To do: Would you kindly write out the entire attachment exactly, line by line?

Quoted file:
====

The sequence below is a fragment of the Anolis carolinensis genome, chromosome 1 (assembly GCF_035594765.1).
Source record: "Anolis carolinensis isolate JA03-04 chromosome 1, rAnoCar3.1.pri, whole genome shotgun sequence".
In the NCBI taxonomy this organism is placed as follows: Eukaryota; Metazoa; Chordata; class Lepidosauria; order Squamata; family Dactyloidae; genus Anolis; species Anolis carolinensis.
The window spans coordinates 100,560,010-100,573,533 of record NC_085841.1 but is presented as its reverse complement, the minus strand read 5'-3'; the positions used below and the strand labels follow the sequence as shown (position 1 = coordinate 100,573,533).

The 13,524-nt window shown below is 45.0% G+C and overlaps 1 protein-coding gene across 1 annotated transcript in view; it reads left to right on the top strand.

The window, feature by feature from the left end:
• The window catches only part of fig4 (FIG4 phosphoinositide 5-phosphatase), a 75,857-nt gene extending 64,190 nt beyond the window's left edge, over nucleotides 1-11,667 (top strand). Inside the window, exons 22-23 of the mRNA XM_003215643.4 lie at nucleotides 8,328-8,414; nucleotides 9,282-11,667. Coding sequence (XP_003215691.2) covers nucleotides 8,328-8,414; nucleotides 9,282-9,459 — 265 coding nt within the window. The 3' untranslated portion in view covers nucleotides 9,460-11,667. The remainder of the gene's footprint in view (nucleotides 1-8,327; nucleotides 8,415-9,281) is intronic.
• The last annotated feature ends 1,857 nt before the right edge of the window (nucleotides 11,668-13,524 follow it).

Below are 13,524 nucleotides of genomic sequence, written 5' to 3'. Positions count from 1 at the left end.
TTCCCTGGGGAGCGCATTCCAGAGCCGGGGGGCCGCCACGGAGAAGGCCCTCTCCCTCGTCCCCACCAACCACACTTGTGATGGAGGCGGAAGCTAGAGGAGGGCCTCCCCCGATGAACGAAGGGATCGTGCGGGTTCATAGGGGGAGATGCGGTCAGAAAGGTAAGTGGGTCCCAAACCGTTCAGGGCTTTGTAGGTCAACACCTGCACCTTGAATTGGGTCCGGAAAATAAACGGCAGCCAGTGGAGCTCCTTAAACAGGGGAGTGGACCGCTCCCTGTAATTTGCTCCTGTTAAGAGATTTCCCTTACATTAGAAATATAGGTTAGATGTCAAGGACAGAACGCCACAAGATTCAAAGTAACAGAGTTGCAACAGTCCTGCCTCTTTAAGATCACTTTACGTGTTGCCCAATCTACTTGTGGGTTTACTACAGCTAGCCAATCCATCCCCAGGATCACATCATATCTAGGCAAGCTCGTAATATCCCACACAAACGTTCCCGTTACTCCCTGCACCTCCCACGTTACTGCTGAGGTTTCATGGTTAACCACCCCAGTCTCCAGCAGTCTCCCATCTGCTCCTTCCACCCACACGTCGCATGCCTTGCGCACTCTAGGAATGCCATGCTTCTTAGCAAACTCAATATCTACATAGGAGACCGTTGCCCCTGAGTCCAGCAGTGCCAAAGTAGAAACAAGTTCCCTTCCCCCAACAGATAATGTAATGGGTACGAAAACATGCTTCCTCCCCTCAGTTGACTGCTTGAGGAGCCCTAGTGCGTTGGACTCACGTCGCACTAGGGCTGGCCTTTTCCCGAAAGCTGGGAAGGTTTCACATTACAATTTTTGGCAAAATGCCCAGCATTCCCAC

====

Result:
The sequence below is a fragment of the Anolis carolinensis genome, chromosome 1 (assembly GCF_035594765.1).
Source record: "Anolis carolinensis isolate JA03-04 chromosome 1, rAnoCar3.1.pri, whole genome shotgun sequence".
In the NCBI taxonomy this organism is placed as follows: Eukaryota; Metazoa; Chordata; class Lepidosauria; order Squamata; family Dactyloidae; genus Anolis; species Anolis carolinensis.
The window spans coordinates 100,560,010-100,573,533 of record NC_085841.1 but is presented as its reverse complement, the minus strand read 5'-3'; the positions used below and the strand labels follow the sequence as shown (position 1 = coordinate 100,573,533).

The 13,524-nt window shown below is 45.0% G+C and overlaps 1 protein-coding gene across 1 annotated transcript in view; it reads left to right on the top strand.

The window, feature by feature from the left end:
• The window catches only part of fig4 (FIG4 phosphoinositide 5-phosphatase), a 75,857-nt gene extending 64,190 nt beyond the window's left edge, over nucleotides 1-11,667 (top strand). Inside the window, exons 22-23 of the mRNA XM_003215643.4 lie at nucleotides 8,328-8,414; nucleotides 9,282-11,667. Coding sequence (XP_003215691.2) covers nucleotides 8,328-8,414; nucleotides 9,282-9,459 — 265 coding nt within the window. The 3' untranslated portion in view covers nucleotides 9,460-11,667. The remainder of the gene's footprint in view (nucleotides 1-8,327; nucleotides 8,415-9,281) is intronic.
• The last annotated feature ends 1,857 nt before the right edge of the window (nucleotides 11,668-13,524 follow it).

Below are 13,524 nucleotides of genomic sequence, written 5' to 3'. Positions count from 1 at the left end.
TTCCCTGGGGAGCGCATTCCAGAGCCGGGGGGCCGCCACGGAGAAGGCCCTCTCCCTCGTCCCCACCAACCACACTTGTGATGGAGGCGGAAGCTAGAGGAGGGCCTCCCCCGATGAACGAAGGGATCGTGCGGGTTCATAGGGGGAGATGCGGTCAGAAAGGTAAGTGGGTCCCAAACCGTTCAGGGCTTTGTAGGTCAACACCTGCACCTTGAATTGGGTCCGGAAAATAAACGGCAGCCAGTGGAGCTCCTTAAACAGGGGAGTGGACCGCTCCCTGTAATTTGCTCCTGTTAAGAGATTTCCCTTACATTAGAAATATAGGTTAGATGTCAAGGACAGAACGCCACAAGATTCAAAGTAACAGAGTTGCAACAGTCCTGCCTCTTTAAGATCACTTTACGTGTTGCCCAATCTACTTGTGGGTTTACTACAGCTAGCCAATCCATCCCCAGGATCACATCATATCTAGGCAAGCTCGTAATATCCCACACAAACGTTCCCGTTACTCCCTGCACCTCCCACGTTACTGCTGAGGTTTCATGGTTAACCACCCCAGTCTCCAGCAGTCTCCCATCTGCTCCTTCCACCCACACGTCGCATGCCTTGCGCACTCTAGGAATGCCATGCTTCTTAGCAAACTCAATATCTACATAGGAGACCGTTGCCCCTGAGTCCAGCAGTGCCAAAGTAGAAACAAGTTCCCTTCCCCCAACAGATAATGTAATGGGTACGAAAACATGCTTCCTCCCCTCAGTTGACTGCTTGAGGAGCCCTAGTGCGTTGGACTCACGTCGCACTAGGGCTGGCCTTTTCCCGAAAGCTGGGAAGGTTTCACATTACAATTTTTGGCAAAATGCCCAGCATTCCCAC